Its one of those ‘the more you look, the more you see’ shots; from the distant Laurentian Mountains to the pitlane activity and engineering of the back of the car which is in great sharpness. It’s the back of the BT26 where I want to focus.

The last RBE Engines article we did (Rodway, Nigel and I) was about the ’67 championship winning SOHC, 2 valve 330bhp 740 Series V8, this BT26 is powered by the 1968 DOHC, 4 valve 390bhp 860 Series V8. It was a very powerful engine, Jochen plonked it on the front row three times, on pole twice, as he did here in Canada in 1968. But it was also an ‘ornery, unreliable, under-developed beast. Ultimately successful in 4.2 litre Indy and 5 litre Sportscar spec, we will leave the 860 engine till later for an article dedicated to the subject.

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Check out the DG300 Hewland 5 speed transaxle and part of the complex oil system beside it to feed the 860. Also the big, beefy driveshafts and equally butch rubber donuts to deal with suspension travel. It’s interesting as Tauranac used cv’s in earlier designs, perhaps he was troubled finding something man enough to take the more powerful Repco’s grunt, the setup chosen here is sub-optimal in an engineering sense.

The rear suspension is period typical; single top link, inverted lower wishbone, radius rods leading forward top and bottom and coil spring/damper units. It appears the shocks are Koni’s, Brabham were Armstrong users for years.

The uprights are magnesium which is where things get interesting. The cars wings that is, and the means by which they attach to the car…

See the beautifully fabricated ‘hat’ which sits on top of and is bolted to the uprights and the way in which the vertical load of the wing applies it’s force directly onto the suspension of the car. This primary strut support locates the wing at its leading edge, at the rear you can see the adjustable links which control the ‘angle on the dangle’ or the wings incidence of attack to the airflow.

I’ve Lotus’ flimsy wing supports in mind as I write this…

Tauranac’s secondary wing support elements comprises steel tube fabrications which pick up on the suspension inner top link mount and on the roll bar support which runs back into the chassis diaphragm atop the gearbox.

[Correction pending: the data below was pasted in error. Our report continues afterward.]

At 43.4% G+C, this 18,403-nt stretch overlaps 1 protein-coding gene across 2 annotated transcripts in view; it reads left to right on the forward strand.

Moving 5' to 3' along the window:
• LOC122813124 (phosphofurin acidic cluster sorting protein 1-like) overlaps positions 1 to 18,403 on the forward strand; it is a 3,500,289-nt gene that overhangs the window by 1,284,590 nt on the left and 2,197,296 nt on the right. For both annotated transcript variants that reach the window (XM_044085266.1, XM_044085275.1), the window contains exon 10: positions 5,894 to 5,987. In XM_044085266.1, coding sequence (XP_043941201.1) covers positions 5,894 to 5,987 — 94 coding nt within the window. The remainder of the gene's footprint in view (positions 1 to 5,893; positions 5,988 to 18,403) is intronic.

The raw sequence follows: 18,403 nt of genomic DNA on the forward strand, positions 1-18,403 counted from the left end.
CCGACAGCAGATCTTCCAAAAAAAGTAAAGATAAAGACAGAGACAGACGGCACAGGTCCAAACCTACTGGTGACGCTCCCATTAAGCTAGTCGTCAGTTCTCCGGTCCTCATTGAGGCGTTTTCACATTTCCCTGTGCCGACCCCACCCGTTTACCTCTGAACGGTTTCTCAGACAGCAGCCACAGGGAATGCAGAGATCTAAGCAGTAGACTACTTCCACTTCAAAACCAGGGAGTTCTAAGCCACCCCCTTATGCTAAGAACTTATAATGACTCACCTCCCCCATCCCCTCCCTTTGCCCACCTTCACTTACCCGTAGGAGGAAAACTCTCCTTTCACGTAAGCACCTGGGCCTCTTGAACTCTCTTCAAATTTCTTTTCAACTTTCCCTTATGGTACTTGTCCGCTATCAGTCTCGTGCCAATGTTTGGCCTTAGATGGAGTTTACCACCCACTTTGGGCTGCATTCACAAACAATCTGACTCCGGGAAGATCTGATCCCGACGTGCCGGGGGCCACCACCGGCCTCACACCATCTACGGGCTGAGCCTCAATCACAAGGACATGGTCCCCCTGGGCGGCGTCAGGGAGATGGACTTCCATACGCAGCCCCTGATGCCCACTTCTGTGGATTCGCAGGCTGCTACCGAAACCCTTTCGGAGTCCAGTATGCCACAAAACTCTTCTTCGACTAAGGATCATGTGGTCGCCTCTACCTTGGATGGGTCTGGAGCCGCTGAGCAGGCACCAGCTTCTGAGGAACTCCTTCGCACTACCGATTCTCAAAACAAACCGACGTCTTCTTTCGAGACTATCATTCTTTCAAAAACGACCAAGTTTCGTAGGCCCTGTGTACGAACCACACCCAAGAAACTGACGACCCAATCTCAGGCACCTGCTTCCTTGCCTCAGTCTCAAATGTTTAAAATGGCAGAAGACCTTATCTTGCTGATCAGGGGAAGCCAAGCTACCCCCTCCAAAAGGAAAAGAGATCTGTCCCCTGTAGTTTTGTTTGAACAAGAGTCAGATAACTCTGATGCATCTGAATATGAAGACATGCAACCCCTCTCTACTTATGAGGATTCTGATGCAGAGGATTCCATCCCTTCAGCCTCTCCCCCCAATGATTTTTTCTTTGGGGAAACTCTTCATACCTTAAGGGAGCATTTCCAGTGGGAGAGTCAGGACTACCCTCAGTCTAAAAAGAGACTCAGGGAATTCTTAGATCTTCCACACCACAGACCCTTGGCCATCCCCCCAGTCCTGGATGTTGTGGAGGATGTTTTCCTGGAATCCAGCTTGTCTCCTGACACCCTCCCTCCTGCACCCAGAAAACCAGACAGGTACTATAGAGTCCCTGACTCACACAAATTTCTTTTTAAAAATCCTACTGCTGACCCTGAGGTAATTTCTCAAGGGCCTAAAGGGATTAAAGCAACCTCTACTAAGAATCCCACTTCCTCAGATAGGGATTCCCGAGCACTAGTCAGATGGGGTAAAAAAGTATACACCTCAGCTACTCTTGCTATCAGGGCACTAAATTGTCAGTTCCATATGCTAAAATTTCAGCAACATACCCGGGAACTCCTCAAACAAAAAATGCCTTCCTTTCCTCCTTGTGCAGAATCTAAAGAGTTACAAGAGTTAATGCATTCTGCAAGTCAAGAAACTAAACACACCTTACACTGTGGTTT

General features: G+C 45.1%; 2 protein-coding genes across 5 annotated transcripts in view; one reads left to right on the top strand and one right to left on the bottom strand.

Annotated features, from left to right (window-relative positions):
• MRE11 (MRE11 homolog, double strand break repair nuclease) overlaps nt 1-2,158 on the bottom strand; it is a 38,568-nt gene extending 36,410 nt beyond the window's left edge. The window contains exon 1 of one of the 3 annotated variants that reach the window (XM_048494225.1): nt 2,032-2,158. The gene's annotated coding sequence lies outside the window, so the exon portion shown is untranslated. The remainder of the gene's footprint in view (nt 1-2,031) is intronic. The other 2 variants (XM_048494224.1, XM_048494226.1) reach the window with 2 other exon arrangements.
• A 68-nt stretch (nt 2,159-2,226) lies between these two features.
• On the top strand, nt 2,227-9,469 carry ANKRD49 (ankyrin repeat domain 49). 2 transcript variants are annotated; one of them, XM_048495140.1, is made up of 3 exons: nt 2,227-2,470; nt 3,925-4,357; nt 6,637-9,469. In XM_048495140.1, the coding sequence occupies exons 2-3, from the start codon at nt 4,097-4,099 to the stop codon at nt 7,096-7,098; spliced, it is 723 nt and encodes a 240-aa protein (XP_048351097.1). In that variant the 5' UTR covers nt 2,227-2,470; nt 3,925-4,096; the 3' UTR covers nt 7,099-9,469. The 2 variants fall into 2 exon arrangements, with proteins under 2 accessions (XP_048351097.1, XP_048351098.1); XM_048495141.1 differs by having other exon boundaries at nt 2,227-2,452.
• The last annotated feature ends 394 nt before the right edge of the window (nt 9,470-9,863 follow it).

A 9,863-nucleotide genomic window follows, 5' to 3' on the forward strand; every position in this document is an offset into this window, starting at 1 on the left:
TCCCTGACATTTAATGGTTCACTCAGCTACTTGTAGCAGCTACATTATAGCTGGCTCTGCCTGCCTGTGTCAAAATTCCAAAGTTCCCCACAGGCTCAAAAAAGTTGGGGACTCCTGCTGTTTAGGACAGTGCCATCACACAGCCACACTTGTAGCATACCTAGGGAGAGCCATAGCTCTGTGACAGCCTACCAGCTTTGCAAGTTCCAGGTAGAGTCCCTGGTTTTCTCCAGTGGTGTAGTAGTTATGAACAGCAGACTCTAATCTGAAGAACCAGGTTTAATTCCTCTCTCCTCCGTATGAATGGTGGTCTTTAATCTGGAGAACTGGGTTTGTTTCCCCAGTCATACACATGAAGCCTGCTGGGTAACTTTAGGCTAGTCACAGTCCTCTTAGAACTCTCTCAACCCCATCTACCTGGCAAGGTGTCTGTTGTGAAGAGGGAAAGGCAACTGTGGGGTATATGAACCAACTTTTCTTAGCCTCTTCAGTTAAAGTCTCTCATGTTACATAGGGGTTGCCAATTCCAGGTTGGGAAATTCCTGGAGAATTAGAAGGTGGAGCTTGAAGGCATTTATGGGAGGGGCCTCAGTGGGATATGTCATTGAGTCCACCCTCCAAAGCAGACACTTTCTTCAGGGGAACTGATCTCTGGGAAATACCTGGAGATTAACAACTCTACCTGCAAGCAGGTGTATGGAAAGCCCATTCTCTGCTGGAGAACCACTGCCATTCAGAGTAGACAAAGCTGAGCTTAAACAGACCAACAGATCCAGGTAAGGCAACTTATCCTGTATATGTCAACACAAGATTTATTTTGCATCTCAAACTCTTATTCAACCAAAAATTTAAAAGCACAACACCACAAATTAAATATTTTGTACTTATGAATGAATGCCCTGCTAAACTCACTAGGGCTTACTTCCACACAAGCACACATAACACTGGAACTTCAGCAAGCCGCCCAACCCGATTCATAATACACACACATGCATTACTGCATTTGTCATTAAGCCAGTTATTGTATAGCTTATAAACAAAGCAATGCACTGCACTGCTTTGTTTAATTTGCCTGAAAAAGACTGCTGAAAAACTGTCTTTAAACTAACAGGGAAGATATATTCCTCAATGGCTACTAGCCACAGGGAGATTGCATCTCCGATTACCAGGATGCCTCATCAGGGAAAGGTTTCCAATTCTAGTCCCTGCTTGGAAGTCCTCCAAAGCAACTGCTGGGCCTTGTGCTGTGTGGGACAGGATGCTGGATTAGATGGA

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The shot above shows the location of the front wing and it’s mounts, this time the vertical force is applied to the chassis at the leading front wishbone mount, and the secondary support to the wishbones trailing mount. This photo is in the Watkins Glen paddock on the 6 October weekend, the same wing package as in use in Canada a fortnight before. The mechanic looking after Jack is Ron Dennis, his formative years spent learning his craft first with Cooper and then BRO. Rondel Racing followed and fame and fortune with McLaren via Project 4 Racing…

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Jim Hall and Chaparral 2G Chev wing at Road America, Wisconsin 1968 (Upitis)

 

 

The great, innovative Jim Hall and his band of merry men from Midlands, Texas popularised the use of wings with their sensational Chaparral’s of the mid sixties. Traction and stability in these big Group 7 Sportscars was an issue not confronted in F1 until the 3 litre era when designers and drivers encountered a surfeit of power over grip they had not experienced since the 2.5 litre days of 1954-60.

During 1967 and 1968 F1 spoilers/wings progressively grew in size and height, the race by race or quarter of a season at a time analysis of same an interesting one for another time.

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Hill’s winged Lotus 49B, Monaco 1968 (Schlegelmilch)

In some ways ‘who gives a rats’ about the first ‘winged Grand Prix win’ as Jim Hall pioneered ‘winning wings’ in 1966, the technology advance is a Group 7 not F1 credit; but Jacky Ickx’ Ferrari 312 win in the horrific, wet, 1968 French Grand Prix (in which Jo Schlesser died a fiery death in the air-cooled Honda RA302) is generally credited as the first, the Fazz fitted with a wing aft of the driver.

But you could equally mount the case, I certainly do, that the first winged GeePee win was Graham Hill’s Lotus 49B Ford victory at Monaco that May.

Chapman fitted the Lotus with front ‘canard’ wings and the rear of the car with a big, rising front to rear, engine cover-cum-spoiler. Forghieri’s Ferrari had a rear wing but no front. The Lotus, front wings and a big spoiler. Which car first won with a wing?; the Lotus at Monaco on 26 May not the Ferrari at Rouen on July 7. All correspondence will be entered into as to your alternative views!

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Jacky Ickx’ winning Ferrari 312 being prepared in the Rouen paddock. The neat, spidery but strong wing supports clear in shot. Exhaust in the foreground is Chris Amon’s Fazz (Schlegelmilch)

 

 

Lotus ‘ruined the hi-winged party’ with its Lotus 49B Ford wing failures, a lap apart, of Graham Hill and then Jochen Rindt at Montjuic in the 1969 Spanish GP. Both drivers were lucky to walk away from cars which were totally fucked in accidents which could have killed the drivers, let alone a swag of innocent locals.